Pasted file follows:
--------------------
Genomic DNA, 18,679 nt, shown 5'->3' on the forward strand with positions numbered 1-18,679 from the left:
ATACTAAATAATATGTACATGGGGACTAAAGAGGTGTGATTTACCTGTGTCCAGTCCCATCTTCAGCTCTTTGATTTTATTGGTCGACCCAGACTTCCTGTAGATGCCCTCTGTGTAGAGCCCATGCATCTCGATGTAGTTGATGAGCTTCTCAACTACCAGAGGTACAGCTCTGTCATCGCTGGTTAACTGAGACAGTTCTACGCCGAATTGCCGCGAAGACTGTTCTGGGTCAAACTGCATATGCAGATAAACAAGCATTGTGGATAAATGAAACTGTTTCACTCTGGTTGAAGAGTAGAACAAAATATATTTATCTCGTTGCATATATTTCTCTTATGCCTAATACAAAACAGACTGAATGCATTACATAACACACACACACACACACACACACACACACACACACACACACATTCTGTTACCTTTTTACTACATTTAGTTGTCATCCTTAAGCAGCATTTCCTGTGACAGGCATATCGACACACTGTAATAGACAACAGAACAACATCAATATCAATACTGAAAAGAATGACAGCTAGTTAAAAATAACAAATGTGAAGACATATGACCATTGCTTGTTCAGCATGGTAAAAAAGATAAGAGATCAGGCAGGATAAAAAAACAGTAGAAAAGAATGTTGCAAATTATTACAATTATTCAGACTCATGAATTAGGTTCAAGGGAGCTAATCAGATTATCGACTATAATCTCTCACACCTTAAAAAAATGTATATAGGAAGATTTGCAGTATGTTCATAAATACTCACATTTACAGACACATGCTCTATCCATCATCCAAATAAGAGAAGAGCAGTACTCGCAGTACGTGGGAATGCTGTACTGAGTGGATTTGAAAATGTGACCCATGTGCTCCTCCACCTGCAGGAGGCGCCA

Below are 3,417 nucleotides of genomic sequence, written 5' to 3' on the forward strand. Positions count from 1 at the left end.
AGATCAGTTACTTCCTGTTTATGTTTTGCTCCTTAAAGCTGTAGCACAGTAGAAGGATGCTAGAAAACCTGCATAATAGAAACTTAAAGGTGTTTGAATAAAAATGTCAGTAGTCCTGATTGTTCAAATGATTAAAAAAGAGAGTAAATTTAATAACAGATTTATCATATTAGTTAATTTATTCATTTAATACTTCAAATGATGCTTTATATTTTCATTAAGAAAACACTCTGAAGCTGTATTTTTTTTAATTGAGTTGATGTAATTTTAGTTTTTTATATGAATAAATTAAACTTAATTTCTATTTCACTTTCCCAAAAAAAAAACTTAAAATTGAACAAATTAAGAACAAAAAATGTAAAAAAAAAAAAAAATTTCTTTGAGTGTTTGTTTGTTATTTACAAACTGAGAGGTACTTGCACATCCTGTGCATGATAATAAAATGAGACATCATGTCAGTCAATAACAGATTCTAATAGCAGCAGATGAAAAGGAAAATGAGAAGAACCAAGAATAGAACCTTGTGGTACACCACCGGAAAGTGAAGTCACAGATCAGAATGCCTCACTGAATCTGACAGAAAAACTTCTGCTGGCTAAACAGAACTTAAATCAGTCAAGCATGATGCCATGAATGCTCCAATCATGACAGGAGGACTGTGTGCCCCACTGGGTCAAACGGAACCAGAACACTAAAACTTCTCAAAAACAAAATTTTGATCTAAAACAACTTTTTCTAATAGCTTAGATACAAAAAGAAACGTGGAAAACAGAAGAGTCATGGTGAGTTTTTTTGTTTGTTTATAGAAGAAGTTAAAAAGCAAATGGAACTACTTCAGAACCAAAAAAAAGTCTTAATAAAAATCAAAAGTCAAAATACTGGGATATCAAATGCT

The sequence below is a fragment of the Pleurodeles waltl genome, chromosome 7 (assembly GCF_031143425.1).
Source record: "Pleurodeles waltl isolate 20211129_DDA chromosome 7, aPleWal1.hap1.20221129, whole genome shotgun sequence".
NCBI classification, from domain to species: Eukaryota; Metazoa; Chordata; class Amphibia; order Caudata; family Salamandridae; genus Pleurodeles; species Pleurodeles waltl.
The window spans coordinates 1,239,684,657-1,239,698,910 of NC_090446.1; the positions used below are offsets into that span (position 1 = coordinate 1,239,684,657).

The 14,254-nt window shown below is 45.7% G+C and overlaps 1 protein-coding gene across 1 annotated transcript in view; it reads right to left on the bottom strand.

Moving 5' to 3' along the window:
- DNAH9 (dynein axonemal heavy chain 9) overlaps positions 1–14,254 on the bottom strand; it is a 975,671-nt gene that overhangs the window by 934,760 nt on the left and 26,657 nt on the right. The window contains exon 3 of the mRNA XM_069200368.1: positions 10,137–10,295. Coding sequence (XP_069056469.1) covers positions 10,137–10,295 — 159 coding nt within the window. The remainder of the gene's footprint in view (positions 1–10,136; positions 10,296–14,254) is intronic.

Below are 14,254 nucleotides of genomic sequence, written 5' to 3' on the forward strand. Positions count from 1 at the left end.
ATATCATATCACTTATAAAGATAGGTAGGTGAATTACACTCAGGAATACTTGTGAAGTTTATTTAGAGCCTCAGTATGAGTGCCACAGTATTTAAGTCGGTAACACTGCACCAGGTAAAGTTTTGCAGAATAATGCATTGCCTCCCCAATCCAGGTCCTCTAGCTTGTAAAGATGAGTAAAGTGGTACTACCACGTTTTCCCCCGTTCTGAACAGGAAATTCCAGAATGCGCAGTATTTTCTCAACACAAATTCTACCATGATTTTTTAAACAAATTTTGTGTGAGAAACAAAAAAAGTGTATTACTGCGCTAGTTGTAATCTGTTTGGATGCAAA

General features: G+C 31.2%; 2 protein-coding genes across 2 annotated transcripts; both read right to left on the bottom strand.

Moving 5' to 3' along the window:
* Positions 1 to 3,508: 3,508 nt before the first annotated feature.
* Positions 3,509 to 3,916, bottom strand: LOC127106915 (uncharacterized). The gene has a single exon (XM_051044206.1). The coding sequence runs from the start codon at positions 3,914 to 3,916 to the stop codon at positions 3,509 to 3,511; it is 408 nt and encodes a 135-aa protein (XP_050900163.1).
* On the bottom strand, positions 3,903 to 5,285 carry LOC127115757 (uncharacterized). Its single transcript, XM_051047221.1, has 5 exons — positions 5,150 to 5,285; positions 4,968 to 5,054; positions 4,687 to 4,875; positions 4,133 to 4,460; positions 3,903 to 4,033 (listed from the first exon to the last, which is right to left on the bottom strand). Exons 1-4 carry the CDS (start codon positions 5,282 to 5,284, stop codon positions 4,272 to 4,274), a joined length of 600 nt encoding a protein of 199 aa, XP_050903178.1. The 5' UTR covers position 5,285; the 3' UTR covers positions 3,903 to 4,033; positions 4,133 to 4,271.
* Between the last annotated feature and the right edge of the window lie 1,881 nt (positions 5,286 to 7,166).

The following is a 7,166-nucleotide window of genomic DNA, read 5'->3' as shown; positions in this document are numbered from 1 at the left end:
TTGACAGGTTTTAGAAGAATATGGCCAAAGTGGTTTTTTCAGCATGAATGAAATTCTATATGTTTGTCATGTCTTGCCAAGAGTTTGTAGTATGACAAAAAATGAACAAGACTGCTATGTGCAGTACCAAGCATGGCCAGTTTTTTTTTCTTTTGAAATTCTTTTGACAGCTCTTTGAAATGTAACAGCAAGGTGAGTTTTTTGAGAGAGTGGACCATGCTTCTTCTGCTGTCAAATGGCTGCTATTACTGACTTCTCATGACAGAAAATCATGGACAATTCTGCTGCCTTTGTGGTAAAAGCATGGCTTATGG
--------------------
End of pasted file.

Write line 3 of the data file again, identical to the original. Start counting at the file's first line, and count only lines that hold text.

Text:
Below are 3,417 nucleotides of genomic sequence, written 5' to 3' on the forward strand. Positions count from 1 at the left end.